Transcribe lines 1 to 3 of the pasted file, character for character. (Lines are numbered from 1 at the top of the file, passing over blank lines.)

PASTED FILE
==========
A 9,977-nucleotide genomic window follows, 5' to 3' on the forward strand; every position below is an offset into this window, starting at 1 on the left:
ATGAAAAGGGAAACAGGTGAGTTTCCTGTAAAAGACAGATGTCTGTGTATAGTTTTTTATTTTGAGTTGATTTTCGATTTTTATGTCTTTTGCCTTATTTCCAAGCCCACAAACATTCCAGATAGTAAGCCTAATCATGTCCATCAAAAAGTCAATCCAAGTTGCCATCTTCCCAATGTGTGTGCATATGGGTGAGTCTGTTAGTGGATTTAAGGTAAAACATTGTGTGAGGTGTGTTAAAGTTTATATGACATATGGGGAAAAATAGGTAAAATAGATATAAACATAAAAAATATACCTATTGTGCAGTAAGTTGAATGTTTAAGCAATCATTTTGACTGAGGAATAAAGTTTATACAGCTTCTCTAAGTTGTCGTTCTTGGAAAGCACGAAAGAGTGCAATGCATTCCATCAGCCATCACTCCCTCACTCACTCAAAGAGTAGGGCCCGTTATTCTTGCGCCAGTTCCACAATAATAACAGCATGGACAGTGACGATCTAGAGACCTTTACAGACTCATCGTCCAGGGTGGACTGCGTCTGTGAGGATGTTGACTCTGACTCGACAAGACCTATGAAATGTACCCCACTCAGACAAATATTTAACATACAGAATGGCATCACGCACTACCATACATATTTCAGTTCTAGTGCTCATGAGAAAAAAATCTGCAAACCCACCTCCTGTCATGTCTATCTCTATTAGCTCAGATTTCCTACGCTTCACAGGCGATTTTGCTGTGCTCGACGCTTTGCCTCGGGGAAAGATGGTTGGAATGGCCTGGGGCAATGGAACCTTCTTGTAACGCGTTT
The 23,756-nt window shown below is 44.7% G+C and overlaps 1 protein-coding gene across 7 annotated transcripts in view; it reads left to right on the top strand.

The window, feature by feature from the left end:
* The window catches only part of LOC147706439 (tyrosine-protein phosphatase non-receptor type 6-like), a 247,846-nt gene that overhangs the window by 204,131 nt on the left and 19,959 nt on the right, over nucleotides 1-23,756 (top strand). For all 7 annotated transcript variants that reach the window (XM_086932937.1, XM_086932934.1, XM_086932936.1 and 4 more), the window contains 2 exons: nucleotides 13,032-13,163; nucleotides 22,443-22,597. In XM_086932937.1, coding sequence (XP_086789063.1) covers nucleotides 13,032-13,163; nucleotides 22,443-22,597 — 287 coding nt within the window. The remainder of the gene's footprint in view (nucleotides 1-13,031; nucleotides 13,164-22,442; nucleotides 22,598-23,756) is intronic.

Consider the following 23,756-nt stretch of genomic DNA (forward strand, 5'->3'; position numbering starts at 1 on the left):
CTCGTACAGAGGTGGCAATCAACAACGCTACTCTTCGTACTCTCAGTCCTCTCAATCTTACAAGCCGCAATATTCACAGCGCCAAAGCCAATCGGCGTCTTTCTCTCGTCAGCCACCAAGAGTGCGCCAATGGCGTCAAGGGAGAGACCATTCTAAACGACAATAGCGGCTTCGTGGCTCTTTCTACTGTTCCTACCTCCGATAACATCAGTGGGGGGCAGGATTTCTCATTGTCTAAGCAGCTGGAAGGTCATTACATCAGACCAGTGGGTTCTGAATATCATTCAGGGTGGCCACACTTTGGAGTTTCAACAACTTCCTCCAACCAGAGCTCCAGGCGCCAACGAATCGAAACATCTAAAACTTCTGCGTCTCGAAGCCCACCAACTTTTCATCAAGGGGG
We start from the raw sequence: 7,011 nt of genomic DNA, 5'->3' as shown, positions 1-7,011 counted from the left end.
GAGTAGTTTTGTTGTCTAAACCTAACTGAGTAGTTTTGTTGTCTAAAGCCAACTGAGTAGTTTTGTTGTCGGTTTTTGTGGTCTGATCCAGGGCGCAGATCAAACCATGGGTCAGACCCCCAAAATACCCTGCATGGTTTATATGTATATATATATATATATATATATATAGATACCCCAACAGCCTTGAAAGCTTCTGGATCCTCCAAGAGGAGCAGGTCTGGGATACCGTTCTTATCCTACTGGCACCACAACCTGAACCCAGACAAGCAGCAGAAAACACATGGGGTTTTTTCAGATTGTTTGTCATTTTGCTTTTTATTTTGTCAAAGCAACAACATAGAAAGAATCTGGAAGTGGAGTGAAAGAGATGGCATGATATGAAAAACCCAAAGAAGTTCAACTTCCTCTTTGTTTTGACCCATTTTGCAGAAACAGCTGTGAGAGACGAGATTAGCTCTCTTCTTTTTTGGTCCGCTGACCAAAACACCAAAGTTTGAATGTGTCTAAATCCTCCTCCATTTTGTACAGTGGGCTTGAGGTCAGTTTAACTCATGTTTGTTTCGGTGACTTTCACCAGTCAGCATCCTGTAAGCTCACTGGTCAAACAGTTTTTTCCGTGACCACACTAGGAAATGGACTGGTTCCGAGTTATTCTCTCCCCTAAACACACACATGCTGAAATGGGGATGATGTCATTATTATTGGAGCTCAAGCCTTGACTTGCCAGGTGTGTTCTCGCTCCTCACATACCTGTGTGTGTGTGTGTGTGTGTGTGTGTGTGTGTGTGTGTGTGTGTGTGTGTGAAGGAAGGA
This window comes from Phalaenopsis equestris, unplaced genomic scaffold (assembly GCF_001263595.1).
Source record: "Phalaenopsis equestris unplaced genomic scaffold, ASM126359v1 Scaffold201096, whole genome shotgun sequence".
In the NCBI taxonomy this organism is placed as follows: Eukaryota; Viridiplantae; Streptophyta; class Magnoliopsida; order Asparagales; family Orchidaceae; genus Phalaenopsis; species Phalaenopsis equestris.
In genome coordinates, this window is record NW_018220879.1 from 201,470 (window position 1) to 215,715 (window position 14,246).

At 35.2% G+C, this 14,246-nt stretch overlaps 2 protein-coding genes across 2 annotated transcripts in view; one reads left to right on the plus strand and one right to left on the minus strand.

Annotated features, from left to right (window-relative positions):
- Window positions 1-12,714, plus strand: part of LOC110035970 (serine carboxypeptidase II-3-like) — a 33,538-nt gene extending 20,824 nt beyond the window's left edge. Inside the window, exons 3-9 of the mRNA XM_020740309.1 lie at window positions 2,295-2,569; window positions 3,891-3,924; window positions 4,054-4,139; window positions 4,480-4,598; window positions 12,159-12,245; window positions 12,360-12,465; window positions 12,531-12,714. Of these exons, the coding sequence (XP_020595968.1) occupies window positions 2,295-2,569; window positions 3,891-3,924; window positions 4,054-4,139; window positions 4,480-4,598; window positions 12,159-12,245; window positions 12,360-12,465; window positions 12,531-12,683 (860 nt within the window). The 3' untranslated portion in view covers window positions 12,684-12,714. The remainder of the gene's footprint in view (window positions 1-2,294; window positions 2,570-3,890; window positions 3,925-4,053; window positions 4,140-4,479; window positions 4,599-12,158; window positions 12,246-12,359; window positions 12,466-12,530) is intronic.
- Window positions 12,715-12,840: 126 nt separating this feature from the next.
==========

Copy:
A 9,977-nucleotide genomic window follows, 5' to 3' on the forward strand; every position below is an offset into this window, starting at 1 on the left:
ATGAAAAGGGAAACAGGTGAGTTTCCTGTAAAAGACAGATGTCTGTGTATAGTTTTTTATTTTGAGTTGATTTTCGATTTTTATGTCTTTTGCCTTATTTCCAAGCCCACAAACATTCCAGATAGTAAGCCTAATCATGTCCATCAAAAAGTCAATCCAAGTTGCCATCTTCCCAATGTGTGTGCATATGGGTGAGTCTGTTAGTGGATTTAAGGTAAAACATTGTGTGAGGTGTGTTAAAGTTTATATGACATATGGGGAAAAATAGGTAAAATAGATATAAACATAAAAAATATACCTATTGTGCAGTAAGTTGAATGTTTAAGCAATCATTTTGACTGAGGAATAAAGTTTATACAGCTTCTCTAAGTTGTCGTTCTTGGAAAGCACGAAAGAGTGCAATGCATTCCATCAGCCATCACTCCCTCACTCACTCAAAGAGTAGGGCCCGTTATTCTTGCGCCAGTTCCACAATAATAACAGCATGGACAGTGACGATCTAGAGACCTTTACAGACTCATCGTCCAGGGTGGACTGCGTCTGTGAGGATGTTGACTCTGACTCGACAAGACCTATGAAATGTACCCCACTCAGACAAATATTTAACATACAGAATGGCATCACGCACTACCATACATATTTCAGTTCTAGTGCTCATGAGAAAAAAATCTGCAAACCCACCTCCTGTCATGTCTATCTCTATTAGCTCAGATTTCCTACGCTTCACAGGCGATTTTGCTGTGCTCGACGCTTTGCCTCGGGGAAAGATGGTTGGAATGGCCTGGGGCAATGGAACCTTCTTGTAACGCGTTT
The 23,756-nt window shown below is 44.7% G+C and overlaps 1 protein-coding gene across 7 annotated transcripts in view; it reads left to right on the top strand.